|Eastern Europe: Hotels from shabby-drabby to Old-World hospitality.|
By Jabeen Bhatti ~ Weekly Exclusive - Global Views On Recent Trends
Monday, 27th January 2014
Exclusive Feature: When I first went to Eastern Europe in the late 1980s, most hotels were of the state-sponsored tourism variety:
Marked by cheap, broken furniture, dirty carpets, peeling paint and the ubiquitous stone-faced hall-monitor ladies in the corridors, watching everything and everyone suspiciously.
They were a study in shabby-drabby.
But what a difference a few decades make. These days, Warsaw, Budapest, Prague and other eastern cities offer a sparkling array of hotels that charm and surprise – and are some of the best values in Europe.
On a recent trip to Poland, I encountered luxurious Old-World hospitality on the Baltic coast at the Neptune, a villa full of antiques and turn-of-the-century elegance, and a balcony that lets in the roar of the sea.
In Warsaw, it was small touches and playful quirkiness at an apartment hotel in the heart of the Polish capital: In SleepWell (yes, that's right), each room is distinctively decorated according to a theme and ours shone in browns with the splash of bright blue, with interesting touches such as a faux fireplace built into the corner wall.
In the medieval port of Gdansk, modern lines and sleek design was a top priority at the Hotel Grand Cru, replete with layered lighting and sliding hammered glass bathroom doors.
In fact, everywhere we put our heads down, the rooms were spotless, the bathrooms modern and shiny, and flat-screen TVs, fridges and kettles, and free wifi were the norm.
Best of all was service: welcoming, professional, accommodating, helpful, and in English. I wish I received that level of service regularly in Western Europe: There I more often than not encounter frosty smiles, rigidity and indifference, that "I'm-doing-you-a-favor" service attitude.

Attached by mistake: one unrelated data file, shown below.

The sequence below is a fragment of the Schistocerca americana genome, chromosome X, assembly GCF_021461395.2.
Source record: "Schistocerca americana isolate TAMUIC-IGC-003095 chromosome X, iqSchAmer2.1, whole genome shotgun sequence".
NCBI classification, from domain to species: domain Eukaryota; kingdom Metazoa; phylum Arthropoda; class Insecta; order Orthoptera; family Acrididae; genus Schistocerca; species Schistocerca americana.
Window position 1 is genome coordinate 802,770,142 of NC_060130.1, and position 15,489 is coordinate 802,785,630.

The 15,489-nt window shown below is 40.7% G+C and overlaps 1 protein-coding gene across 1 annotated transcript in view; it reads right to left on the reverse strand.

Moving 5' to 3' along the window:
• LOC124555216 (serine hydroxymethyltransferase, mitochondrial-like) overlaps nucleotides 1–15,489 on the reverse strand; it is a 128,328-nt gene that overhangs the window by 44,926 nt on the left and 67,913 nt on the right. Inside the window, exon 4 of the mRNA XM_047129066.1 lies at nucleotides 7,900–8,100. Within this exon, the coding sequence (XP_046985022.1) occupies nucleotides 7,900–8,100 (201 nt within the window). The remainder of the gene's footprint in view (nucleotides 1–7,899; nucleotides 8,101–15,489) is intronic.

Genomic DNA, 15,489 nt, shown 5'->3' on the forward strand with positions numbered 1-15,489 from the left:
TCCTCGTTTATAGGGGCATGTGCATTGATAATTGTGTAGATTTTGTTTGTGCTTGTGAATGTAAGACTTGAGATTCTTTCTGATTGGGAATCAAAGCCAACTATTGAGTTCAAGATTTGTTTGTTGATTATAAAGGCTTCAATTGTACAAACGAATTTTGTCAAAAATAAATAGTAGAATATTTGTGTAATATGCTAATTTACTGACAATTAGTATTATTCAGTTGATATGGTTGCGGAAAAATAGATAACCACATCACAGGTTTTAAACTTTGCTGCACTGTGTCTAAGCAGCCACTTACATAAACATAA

In the late 1980s, European friends of mine would often respond to my tales of visits to Romania or Poland in general disbelief: "Why would you go there," was the familiar refrain.
These days, tourism is booming in Krakow, Prague and Budapest as well as in the Baltics and in the Balkans and I have found lovely hotels in the shattered old town of Bucharest (reconstruction almost finished) and in often-forgotten Sofia, the capitals of some of the European Union's newest members.
One of my favorites is in Zagreb, the Hotel Esplanade, in Croatia, which joined the bloc last year. But then I am a sucker for art deco glamour.
And from Riga to Belgrade, boutique hotels are opening to add to those Grand Hotels that have received severe facelifts since the end of communist times and have for more than two decades served the business traveler along with local honeymooners.
Last week, I was sitting with a German colleague and he asked me about my latest trip to Poland. He said he had never been. I told him he was missing out, detailing the amazing creamy caraway soup I sampled at a hotel in the small, obscure town of Slupsk, in the north. Who knew that in a town far off the tourist trail that we would randomly end up in a hotel (the Pod Kluka) whose restaurant was voted one of Poland's top 100?
And while the region has modernized and adapted and changed since 1989 and caught up quickly to their Western brethren – and in some ways surpassed them, especially in terms of effort – some things have stayed the same, namely the importance of hospitality.
So come visit Malbork, Poland, and stay in a small hotel with a view of the giant Knight Templers castle across the river from your balcony. And in the morning, you'll feel Polish hospitality when the proprietor won't let you leave without having your breakfast.
This is strictly an exclusive feature, reprints of this article in any shape or form without prior written approval from 4Hoteliers.com is not permitted.
Jabeen Bhatti is a reporter and editor in Berlin, Germany. Originally from the Washington, D.C. area, she has spent most of her career in hard news and currently manages the international journalism organization, Associated Reporters Abroad (ARA). She gets out of Berlin whenever she can, enjoying local nibbles everywhere and finding the perfect hotel room many times over.
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